Hooray. Just like the monks.

Unfortunately we'd messed up our timing to get the most spectacular photos of the bridge. We should have come here the previous afternoon to get the setting sun lighting up the bridge. So we're stuck with the flat morning light. Still, it is quite a pretty bridge in any light, even if it isn't glowing a brilliant red with in the afternoon sun. If we had made it the previous afternoon we probably would have missed seeing the wedding. Sometimes one experience can trump another.

Wedding party.

Priest doing priestly things.


Georgia attracting attention from wedding party.





Time to hit the road.

Saturday, 9 March 2013

Yoro-No-Taki, Nikko

When we drove up the main street of Nikko we saw a sign advertising a bakery so we decided to walk up the street and look for it and also see what sort of restaurants were available. We didn't need anything fancy but more Yuba would be nice. Nothing immediately jumped out as "you must eat here" but there were a couple of bars that seemed to serve food. In the end we chose Yoro-No-Taki.
I would like... SUSHI!
Tuna. Yummy.
Fried Tofu.

Yoro-No-Taki is a pub / restaurant. I think it is part of a chain or franchise. We were seated and handed big glossy menus. One was even in English. It was all pictures anyway.  Yoro-No-Taki seemed to have just about every Japanese cuisine covered from sushi to yakatori and everything in between including some western style dishes. So we decided on a bit of this and a bit of that. It was essential though to start with some sashimi for Georgia. And beer. Beer for me.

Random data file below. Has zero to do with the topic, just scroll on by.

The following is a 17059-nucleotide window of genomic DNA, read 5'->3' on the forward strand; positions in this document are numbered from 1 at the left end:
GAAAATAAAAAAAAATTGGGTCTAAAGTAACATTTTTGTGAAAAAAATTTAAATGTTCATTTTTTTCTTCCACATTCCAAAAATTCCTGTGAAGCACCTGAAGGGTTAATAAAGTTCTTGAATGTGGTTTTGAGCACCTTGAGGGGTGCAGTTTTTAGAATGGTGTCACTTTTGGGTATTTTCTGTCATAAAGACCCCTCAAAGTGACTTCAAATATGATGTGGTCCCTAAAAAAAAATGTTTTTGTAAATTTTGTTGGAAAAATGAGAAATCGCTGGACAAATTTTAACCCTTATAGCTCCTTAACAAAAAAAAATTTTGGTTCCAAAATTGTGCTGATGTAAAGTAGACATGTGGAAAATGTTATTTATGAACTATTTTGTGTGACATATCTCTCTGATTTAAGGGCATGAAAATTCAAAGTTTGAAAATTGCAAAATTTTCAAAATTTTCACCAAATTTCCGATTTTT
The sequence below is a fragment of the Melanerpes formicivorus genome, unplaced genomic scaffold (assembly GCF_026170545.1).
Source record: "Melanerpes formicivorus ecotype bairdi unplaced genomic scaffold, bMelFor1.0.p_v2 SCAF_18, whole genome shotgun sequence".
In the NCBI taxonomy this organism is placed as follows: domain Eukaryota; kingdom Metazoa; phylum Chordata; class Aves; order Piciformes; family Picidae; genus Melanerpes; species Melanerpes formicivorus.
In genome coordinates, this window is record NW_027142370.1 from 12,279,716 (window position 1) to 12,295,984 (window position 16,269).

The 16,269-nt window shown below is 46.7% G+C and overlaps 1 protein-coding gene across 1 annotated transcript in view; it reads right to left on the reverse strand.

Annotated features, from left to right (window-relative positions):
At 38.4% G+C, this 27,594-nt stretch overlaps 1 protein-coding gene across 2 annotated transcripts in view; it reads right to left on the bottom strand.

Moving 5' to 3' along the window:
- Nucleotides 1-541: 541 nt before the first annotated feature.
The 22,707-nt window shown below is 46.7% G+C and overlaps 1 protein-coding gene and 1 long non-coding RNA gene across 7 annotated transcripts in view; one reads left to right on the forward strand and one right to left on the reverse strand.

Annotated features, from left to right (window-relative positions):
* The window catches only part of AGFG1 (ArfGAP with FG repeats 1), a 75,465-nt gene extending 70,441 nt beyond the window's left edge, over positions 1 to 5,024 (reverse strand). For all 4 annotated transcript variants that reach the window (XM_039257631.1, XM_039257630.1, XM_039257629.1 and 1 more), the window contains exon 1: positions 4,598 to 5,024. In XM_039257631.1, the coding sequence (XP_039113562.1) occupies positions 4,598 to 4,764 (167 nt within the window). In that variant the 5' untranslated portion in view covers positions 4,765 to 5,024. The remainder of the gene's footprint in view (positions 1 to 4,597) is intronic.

Pork
Hello little guy... Fried prawn.
Chicken Yakatori.

Like any casual dining places that serve everything it comes out with mixed results. Nothing horrible. Just standard fare with a couple of highlights. Very inexpensive. Dishes range from about Y200 up to maybe Y1000. We ended up getting a few dishes. Sashimi, fried prawns, bbq pork, chicken yakatori, fried tofu and two delicious desserts. Creme brulee ice cream. Exactly what it says. Creme brulee on ice cream. And mango ice cream.
Rice.
You're looking at me...
You're still looking at me...

Unfortunately the couple next to us were smokers and lit up between and during courses. That's the problem with some Japanese restaurants. Smoking is still legal. They were what we've found to be typically nice Japanese though. Always willing to try their limited English on us and chat to Georgia. As usual Georgia was too shy to respond. She just stares. It is quite funny really to see someone making faces or talking to Georgia and her just sitting there with a blank look on her face wondering who this strange person is. Georgia will generally say good bye and wave to anybody who has tried to talk to her though. She relaxes when we leave so she will smile, say bye-bye and wave.
Do you want dessert Georgia? Um...
Creme brulee ice cream.
Mango ice cream

If you're looking for something reasonably priced in down town Nikko you can't go wrong with Yoro-No-Taki. Cheap, good food, friendly service and good country ambience. Except for the smoking.
Yoro-no-taki

As we neared our hotel we noticed somebody still had their light on. I wonder what idiot had done that considering there are signs up saying turn off the lights when you leave. Ah... Oops.

Viva Hotel lit up like a light house. Oops.

Oh, and we never did find that bakery again.